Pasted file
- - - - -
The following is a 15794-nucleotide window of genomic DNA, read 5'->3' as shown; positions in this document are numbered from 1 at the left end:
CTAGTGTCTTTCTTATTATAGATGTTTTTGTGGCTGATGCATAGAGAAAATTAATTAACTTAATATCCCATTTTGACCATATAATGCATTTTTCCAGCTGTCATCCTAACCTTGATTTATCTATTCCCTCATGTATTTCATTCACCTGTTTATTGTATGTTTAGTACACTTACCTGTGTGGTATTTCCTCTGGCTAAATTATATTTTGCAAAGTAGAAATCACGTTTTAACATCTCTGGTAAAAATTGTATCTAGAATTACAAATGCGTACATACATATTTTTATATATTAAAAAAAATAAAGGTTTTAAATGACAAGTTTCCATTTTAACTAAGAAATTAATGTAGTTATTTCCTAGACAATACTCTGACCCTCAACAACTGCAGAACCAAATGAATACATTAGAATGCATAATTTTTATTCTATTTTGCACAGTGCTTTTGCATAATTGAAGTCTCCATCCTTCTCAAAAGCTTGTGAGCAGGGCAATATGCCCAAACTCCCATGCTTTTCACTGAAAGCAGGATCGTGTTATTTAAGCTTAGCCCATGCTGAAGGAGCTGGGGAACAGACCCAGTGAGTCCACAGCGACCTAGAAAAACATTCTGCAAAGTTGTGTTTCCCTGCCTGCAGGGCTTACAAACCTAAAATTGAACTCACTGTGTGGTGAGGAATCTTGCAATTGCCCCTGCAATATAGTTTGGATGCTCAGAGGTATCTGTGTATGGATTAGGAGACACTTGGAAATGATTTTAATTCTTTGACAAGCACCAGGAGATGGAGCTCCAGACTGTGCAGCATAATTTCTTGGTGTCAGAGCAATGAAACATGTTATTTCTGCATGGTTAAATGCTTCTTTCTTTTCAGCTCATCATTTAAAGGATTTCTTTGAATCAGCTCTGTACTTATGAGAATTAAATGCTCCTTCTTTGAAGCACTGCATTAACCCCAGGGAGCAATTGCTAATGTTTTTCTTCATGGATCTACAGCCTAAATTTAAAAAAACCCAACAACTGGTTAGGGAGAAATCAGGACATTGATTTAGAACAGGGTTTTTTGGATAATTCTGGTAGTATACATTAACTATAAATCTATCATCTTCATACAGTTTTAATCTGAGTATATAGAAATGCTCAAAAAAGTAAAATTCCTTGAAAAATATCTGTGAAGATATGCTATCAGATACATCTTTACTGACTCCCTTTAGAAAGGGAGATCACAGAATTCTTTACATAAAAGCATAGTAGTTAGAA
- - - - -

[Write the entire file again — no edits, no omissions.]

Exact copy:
The following is a 15794-nucleotide window of genomic DNA, read 5'->3' as shown; positions in this document are numbered from 1 at the left end:
CTAGTGTCTTTCTTATTATAGATGTTTTTGTGGCTGATGCATAGAGAAAATTAATTAACTTAATATCCCATTTTGACCATATAATGCATTTTTCCAGCTGTCATCCTAACCTTGATTTATCTATTCCCTCATGTATTTCATTCACCTGTTTATTGTATGTTTAGTACACTTACCTGTGTGGTATTTCCTCTGGCTAAATTATATTTTGCAAAGTAGAAATCACGTTTTAACATCTCTGGTAAAAATTGTATCTAGAATTACAAATGCGTACATACATATTTTTATATATTAAAAAAAATAAAGGTTTTAAATGACAAGTTTCCATTTTAACTAAGAAATTAATGTAGTTATTTCCTAGACAATACTCTGACCCTCAACAACTGCAGAACCAAATGAATACATTAGAATGCATAATTTTTATTCTATTTTGCACAGTGCTTTTGCATAATTGAAGTCTCCATCCTTCTCAAAAGCTTGTGAGCAGGGCAATATGCCCAAACTCCCATGCTTTTCACTGAAAGCAGGATCGTGTTATTTAAGCTTAGCCCATGCTGAAGGAGCTGGGGAACAGACCCAGTGAGTCCACAGCGACCTAGAAAAACATTCTGCAAAGTTGTGTTTCCCTGCCTGCAGGGCTTACAAACCTAAAATTGAACTCACTGTGTGGTGAGGAATCTTGCAATTGCCCCTGCAATATAGTTTGGATGCTCAGAGGTATCTGTGTATGGATTAGGAGACACTTGGAAATGATTTTAATTCTTTGACAAGCACCAGGAGATGGAGCTCCAGACTGTGCAGCATAATTTCTTGGTGTCAGAGCAATGAAACATGTTATTTCTGCATGGTTAAATGCTTCTTTCTTTTCAGCTCATCATTTAAAGGATTTCTTTGAATCAGCTCTGTACTTATGAGAATTAAATGCTCCTTCTTTGAAGCACTGCATTAACCCCAGGGAGCAATTGCTAATGTTTTTCTTCATGGATCTACAGCCTAAATTTAAAAAAACCCAACAACTGGTTAGGGAGAAATCAGGACATTGATTTAGAACAGGGTTTTTTGGATAATTCTGGTAGTATACATTAACTATAAATCTATCATCTTCATACAGTTTTAATCTGAGTATATAGAAATGCTCAAAAAAGTAAAATTCCTTGAAAAATATCTGTGAAGATATGCTATCAGATACATCTTTACTGACTCCCTTTAGAAAGGGAGATCACAGAATTCTTTACATAAAAGCATAGTAGTTAGAA